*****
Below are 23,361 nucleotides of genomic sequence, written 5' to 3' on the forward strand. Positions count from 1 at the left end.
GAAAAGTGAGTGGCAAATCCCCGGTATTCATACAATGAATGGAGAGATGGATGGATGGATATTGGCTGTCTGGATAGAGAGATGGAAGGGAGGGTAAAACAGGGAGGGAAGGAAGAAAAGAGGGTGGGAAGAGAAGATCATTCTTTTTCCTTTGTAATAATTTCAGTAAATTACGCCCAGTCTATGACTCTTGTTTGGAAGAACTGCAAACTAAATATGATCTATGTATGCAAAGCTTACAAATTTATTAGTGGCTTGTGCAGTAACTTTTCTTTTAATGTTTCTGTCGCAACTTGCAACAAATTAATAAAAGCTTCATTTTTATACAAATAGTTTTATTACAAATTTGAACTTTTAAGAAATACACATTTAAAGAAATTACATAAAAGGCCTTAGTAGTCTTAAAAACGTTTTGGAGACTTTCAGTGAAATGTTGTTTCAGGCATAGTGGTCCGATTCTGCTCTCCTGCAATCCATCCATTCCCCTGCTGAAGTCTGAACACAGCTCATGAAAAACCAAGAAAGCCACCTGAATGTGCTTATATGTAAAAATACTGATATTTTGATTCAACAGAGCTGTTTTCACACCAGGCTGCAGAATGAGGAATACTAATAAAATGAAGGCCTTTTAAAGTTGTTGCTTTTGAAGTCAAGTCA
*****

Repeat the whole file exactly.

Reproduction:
Below are 23,361 nucleotides of genomic sequence, written 5' to 3' on the forward strand. Positions count from 1 at the left end.
GAAAAGTGAGTGGCAAATCCCCGGTATTCATACAATGAATGGAGAGATGGATGGATGGATATTGGCTGTCTGGATAGAGAGATGGAAGGGAGGGTAAAACAGGGAGGGAAGGAAGAAAAGAGGGTGGGAAGAGAAGATCATTCTTTTTCCTTTGTAATAATTTCAGTAAATTACGCCCAGTCTATGACTCTTGTTTGGAAGAACTGCAAACTAAATATGATCTATGTATGCAAAGCTTACAAATTTATTAGTGGCTTGTGCAGTAACTTTTCTTTTAATGTTTCTGTCGCAACTTGCAACAAATTAATAAAAGCTTCATTTTTATACAAATAGTTTTATTACAAATTTGAACTTTTAAGAAATACACATTTAAAGAAATTACATAAAAGGCCTTAGTAGTCTTAAAAACGTTTTGGAGACTTTCAGTGAAATGTTGTTTCAGGCATAGTGGTCCGATTCTGCTCTCCTGCAATCCATCCATTCCCCTGCTGAAGTCTGAACACAGCTCATGAAAAACCAAGAAAGCCACCTGAATGTGCTTATATGTAAAAATACTGATATTTTGATTCAACAGAGCTGTTTTCACACCAGGCTGCAGAATGAGGAATACTAATAAAATGAAGGCCTTTTAAAGTTGTTGCTTTTGAAGTCAAGTCA